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Neither a (Close Company) borrower nor a lender be – Part one

Author

Andy Wood

Andy is a practical, creative tax adviser who assists a variety of clients in achieving their personal and commercial objectives in the most tax efficient manner.

Lend me your ears

It was with surprise that I found out the above (mangled) quote was from Hamlet and not from the Merchant of Venice.

The article could have made much of Antonio’s melancholy at the beginning of the play. Not to mention the worsening of his situation as a rather lazy religious stereotype becomes rather keen to get his pound of flesh. Alas….poor Yorick (that’s definitely Hamlet).

What relevance does this have? It certainly shows I don’t know my Shakespeare and also that one should always check the facts.

What’s in a name?

So this article was supposed to be something about Close Companies and loans wasn’t it?

What is a close company? A close company is the term given to a company which is controlled by 5 or fewer shareholders or is controlled wholly by its Directors. Essentially, this is likely to include most SMEs and family businesses in the UK. The second part of this article discusses an interesting point in relation to non-UK Companies.

Double, double toil and trouble

For a period of 12-18 months before the election there was a witch hunt of which Matthew Hopkins himself would have been proud. That was the witch hunt over ‘tax avoidance’ led by our very own witch-finder general Margaret Hodge.

Anyone who has seen my (now trademarked) Tax Dodger’s Ducking Stool presentation will know that loans from such Companies came within the manic stare of this witch hunt. Sir Chris Hoy and Peter Mandelson were specific examples which made the press. How dare they have the temerity to borrow from their own Companies? Indeed, self-styled tax expert Richard Murphy (now self-styled Corbyn-omics expert) howled ““It’s just about impossible to think this is motivated by anything but tax avoidance.”

What a load of bobbins.

A dividend has its own legal implications and its own tax framework. A salary and a bonus has its own legal and tax framework. Guess what? A loan does as well. We will see what that framework is shortly. It will hopefully then be clear that taking a loan from an SME Company as a Director Shareholder is not avoidance by any kind of rationale definition of the term.

The short and long of it

There are personal tax consequences of making such a loan. As a Director is an employee for the purposes of the tax code then, unless he pays the official rate of interest on the loan, he will have a benefit in kind. This benefit is subject to tax.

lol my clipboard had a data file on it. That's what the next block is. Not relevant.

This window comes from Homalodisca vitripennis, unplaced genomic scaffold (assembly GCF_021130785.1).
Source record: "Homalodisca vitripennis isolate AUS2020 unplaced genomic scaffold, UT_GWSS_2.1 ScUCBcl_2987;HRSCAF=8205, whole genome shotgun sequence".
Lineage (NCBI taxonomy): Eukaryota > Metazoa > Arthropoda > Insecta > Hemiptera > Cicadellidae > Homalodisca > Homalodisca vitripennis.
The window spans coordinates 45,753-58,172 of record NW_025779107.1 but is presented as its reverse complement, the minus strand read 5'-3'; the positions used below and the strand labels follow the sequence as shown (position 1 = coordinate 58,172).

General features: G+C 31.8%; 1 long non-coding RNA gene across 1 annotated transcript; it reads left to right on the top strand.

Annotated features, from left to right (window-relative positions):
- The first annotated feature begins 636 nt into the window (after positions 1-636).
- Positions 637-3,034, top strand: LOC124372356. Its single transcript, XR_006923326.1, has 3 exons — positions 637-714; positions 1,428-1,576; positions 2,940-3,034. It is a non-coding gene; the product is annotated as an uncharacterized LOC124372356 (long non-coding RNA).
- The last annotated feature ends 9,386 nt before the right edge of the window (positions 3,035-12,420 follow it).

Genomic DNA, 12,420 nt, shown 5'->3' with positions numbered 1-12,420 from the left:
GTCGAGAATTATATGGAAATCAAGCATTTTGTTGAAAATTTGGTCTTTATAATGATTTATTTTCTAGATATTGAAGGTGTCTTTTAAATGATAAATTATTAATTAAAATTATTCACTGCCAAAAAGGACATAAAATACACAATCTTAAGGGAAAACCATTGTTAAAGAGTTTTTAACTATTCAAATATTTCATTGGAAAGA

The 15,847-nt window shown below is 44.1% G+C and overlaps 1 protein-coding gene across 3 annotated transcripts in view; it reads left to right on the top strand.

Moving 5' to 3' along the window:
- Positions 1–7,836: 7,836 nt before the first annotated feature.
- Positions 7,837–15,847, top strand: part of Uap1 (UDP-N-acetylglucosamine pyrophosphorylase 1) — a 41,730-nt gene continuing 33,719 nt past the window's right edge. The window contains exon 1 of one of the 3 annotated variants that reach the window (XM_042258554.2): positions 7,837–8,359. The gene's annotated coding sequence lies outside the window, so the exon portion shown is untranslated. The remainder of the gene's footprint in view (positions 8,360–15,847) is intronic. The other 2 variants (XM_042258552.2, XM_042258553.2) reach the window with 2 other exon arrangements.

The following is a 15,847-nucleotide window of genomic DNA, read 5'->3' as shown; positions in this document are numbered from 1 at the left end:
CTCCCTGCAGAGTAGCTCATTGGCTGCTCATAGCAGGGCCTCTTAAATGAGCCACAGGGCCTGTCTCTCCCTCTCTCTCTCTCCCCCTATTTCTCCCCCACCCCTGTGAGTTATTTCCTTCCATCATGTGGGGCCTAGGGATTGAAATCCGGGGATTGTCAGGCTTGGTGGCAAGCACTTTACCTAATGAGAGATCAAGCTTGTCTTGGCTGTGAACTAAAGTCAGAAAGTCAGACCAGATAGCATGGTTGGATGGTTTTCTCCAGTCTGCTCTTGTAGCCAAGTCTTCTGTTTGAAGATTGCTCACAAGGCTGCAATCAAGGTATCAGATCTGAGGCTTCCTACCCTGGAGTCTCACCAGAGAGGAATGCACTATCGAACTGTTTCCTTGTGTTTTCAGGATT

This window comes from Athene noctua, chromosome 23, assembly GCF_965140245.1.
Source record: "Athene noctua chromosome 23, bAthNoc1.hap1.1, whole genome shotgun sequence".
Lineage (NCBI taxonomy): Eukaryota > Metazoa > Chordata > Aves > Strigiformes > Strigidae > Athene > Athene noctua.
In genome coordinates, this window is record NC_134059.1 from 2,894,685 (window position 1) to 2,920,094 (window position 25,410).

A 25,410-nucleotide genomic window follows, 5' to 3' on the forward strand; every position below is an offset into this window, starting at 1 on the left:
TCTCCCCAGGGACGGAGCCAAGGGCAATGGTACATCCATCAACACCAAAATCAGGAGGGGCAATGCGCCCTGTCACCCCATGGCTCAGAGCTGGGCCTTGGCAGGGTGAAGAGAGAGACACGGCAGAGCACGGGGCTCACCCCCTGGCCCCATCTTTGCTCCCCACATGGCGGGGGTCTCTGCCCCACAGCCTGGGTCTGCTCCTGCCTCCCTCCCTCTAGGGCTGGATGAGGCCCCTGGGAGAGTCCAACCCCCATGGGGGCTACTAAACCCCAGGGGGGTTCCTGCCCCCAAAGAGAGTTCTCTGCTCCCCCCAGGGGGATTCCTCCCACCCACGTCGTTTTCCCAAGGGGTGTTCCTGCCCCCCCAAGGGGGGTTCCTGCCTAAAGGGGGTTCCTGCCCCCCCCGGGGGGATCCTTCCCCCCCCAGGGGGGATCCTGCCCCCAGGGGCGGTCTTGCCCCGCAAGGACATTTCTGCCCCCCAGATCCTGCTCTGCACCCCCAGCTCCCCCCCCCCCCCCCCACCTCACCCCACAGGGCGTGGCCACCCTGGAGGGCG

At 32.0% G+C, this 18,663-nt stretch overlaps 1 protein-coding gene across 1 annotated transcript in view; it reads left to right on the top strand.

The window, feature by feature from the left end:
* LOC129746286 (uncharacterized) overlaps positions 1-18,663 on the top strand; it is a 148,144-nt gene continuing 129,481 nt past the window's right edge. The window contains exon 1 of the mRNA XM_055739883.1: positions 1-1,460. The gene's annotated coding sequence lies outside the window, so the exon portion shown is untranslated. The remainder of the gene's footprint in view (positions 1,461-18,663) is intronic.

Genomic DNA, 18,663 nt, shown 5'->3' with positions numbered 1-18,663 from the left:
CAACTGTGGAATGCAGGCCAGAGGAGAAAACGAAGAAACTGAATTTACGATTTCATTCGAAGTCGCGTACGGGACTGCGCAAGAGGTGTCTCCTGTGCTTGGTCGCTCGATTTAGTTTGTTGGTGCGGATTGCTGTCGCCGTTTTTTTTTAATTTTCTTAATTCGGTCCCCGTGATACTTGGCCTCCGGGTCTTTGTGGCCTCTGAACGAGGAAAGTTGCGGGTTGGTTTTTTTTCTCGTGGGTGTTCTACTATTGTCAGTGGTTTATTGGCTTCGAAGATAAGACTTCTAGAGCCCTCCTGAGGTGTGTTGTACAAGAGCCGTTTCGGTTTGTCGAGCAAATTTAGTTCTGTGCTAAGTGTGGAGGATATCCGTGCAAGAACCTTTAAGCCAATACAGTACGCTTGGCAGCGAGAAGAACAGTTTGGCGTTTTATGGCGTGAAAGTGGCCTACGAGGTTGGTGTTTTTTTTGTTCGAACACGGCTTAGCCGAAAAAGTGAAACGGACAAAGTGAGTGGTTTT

So for instance, if one takes a loan of £100k, it is outstanding throughout the tax year, and pays the Director pays no interest then he will have a taxable benefit of £3,250. This is then subjected to tax at the person’s marginal rate of tax.

So this looks an efficient way of putting funds in to the hands of a Director Shareholder. Perhaps Mandy, the Prince of Darkness, was on to something?

Indeed, as a short term play it is not such a bad move. However, longer term, there are darker forces afoot in the shape of the dreaded s455 charge. The s455 is a quasi-corporation tax charge which applies to a loan that remains outstanding after the expiration of 9 months and 1 day following the end of the accounting period in which the loan is taken out. The charge is an eye popping 25%.

So, if XYZ Mining Limited has a 31 December year end and a Director takes a £80k on 30 September 2015 then, if the loan remains outstanding when October 2016 rolls around the Company will suffer a tax charge of 25%.

Seems penal, but is this the end of the world?

Let’s take the example of XYZ Mining again and suppose the Company pays tax at 20%. Therefore if there’s £100k of profit then there is £80k to make a loan. If the loan remains outstanding then the £20k quasi corporation tax charge will apply. This represents an effective rate of 40% on extraction. If no interest is paid on the loan then there will be a benefit levied on the interest foregone (currently 3.25%).

40% plus, say, another 3.25% taxed at the marginal rate is not that bad. However, as and when this loan is repaid (see below) then the corporation tax is repaid by HMRC. Therefore if one had the loan outstanding for ten years, then repaid the loan as part of retirement / sale of the business (qualifying for Entrepreneurs’ Relief??) then this would represent quite a good extraction route. One would need to take care in how this was undertaken.

In the second part of this article we will consider how a loan might be undone, the special status of non-UK companies and some other interesting (!) points in this area.

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